Robin Gaudette

I consider breakfast to be the most important meal of the day.

How many of you skip breakfast, eat hours after rising or grab and go with a banana?

When I discuss breakfast with a client, I compare the body to a wood stove. Say you fill your wood stove with a healthy amount of wood the night before. There may be a few embers left (or none) in the morning.

If you fill it again with wood without first priming it with kindling and getting a hot coal bed burning, your stove will not burn completely, creating lots of dirty smoke and probably leaving your house cold.

Of equal importance is continuing to add fuel throughout the day to maintain heat production.

Our bodies are similar, needing a nice healthy source of fuel in the morning to allow our metabolic system to function optimally throughout the day. Continuing to “stoke our personal wood-stove at regular intervals to maintain the energy production is also necessary.

What to eat has long been the battle, whether you are eating for performance, health reasons or hunger. Eating a well-balanced meal of protein, fat and carbohydrate is a safe go-to when considering nutrition. When you start your wood-stove you can’t leave out the kindling, quick lighting starter and a match and expect your furnace to start and continue throughout the day.

Fats, like the wood, will take longer to digest, leaving you feeling satisfied for a longer time. Protein and complex carbohydrates quick start your system and replenish glycogen stores depleted in the overnight fast.

Nutritional studies highlight eating simple, rapidly available carbohydrates, meals loaded with simple sugars and little protein or fat may increase the risk of metabolic syndrome.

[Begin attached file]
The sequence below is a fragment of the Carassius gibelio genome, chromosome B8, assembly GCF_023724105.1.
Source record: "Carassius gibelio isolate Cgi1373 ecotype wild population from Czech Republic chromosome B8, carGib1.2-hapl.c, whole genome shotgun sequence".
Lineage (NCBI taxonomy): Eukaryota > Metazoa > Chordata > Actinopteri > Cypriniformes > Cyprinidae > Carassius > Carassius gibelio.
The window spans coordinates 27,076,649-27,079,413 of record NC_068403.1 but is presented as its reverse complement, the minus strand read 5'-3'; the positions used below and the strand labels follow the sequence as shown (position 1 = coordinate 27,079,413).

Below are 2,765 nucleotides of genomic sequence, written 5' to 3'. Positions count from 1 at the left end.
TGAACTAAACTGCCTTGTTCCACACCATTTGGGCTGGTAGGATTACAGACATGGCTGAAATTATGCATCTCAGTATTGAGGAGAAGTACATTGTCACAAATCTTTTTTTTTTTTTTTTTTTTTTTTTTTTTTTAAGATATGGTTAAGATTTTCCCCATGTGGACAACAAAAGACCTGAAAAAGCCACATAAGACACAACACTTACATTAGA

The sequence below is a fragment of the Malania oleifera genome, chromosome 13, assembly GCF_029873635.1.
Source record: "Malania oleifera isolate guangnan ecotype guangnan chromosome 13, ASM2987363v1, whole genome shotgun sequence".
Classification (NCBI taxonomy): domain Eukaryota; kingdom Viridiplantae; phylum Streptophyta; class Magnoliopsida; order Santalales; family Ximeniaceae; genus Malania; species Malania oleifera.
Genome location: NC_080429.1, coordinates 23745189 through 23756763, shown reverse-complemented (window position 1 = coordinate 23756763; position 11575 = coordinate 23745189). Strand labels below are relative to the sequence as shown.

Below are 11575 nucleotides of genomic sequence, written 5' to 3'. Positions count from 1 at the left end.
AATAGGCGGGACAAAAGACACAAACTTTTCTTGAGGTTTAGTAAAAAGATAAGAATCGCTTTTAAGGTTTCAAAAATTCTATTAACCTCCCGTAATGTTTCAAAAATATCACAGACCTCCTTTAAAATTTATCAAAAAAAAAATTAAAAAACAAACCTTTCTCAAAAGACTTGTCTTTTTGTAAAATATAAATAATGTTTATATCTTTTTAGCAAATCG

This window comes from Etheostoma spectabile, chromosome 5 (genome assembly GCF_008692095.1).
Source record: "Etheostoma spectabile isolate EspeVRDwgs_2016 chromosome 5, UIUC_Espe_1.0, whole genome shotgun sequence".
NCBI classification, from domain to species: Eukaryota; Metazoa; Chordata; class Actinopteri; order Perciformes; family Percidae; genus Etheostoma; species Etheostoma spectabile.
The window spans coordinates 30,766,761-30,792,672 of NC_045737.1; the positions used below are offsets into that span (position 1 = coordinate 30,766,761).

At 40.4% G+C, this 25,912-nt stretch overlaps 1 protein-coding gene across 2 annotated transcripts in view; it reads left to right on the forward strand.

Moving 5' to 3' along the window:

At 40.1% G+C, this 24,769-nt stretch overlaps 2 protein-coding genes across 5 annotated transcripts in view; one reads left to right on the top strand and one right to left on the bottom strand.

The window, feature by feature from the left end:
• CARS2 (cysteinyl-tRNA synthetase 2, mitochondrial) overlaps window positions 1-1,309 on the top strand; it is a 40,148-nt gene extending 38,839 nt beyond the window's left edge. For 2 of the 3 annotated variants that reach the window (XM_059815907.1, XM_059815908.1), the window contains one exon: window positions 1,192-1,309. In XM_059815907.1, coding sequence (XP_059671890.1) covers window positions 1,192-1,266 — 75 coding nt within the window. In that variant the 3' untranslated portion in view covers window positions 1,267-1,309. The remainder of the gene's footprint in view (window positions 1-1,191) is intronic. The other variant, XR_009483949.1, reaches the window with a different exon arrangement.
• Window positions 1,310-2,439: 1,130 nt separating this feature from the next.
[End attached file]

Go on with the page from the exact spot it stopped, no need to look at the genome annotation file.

A recent study reported in the Journal of Strength and Condition suggests that eating a balanced meal versus no breakfast elicited an immediate improvement in strength and power during a morning workout.

The study encourages eating breakfast 1-to-4 hours before exercising. The study also notes regular breakfast eaters have a higher resting metabolic rate or burn more calories in the morning than those who skip breakfast.

People who regularly skip breakfast have higher body mass indexes and obesity-related chronic diseases such as type 2 diabetes, and heart disease is more prevalent.

Let’s take a trip around the world and compare customary breakfasts with our own. A traditional Japanese breakfast would consist of white rice, miso soup, nori and pickles. A beaten raw egg poured over hot rice and tea round out the meal.

A trip to Denmark would offer slices of rye bread, yellow cheese and a soft-boiled egg. Yogurt, breakfast cereals and breads with jam are popular alternatives.

In France, most breakfasts do not include a savory offering. Coffee or hot chocolate, juice, breads and pastries with butter, jam or chocolate paste are the norm.

In Spain, breakfast frequently only contains two items, with a mid-morning snack to follow. Popular choices are chocolate with doughnut-like fritters or biscuits, toast, butter and jam. Regional preferences favor savory flavors like raw cured spiced spreadable sausage or toast with olive oil, salt and tomatoes.

Traditional breakfasts in Britain and Ireland consist of full breakfasts or eggs, meats, veggies, baked beans, fried bread, toast and pudding.

Many breakfasts are modified from traditions of old. Hard labor dictated a larger, heartier breakfast. Households employed servants that were available to prepare lavish breakfasts. Due to the availability of cold storage, many breakfast dishes included the savory leftovers from the night before.

Toast to the “breaking of the fast” — enjoy your healthy breakfast every day!

— Reporter: 541-548-2186, gfolsom@redmondspokesman.com

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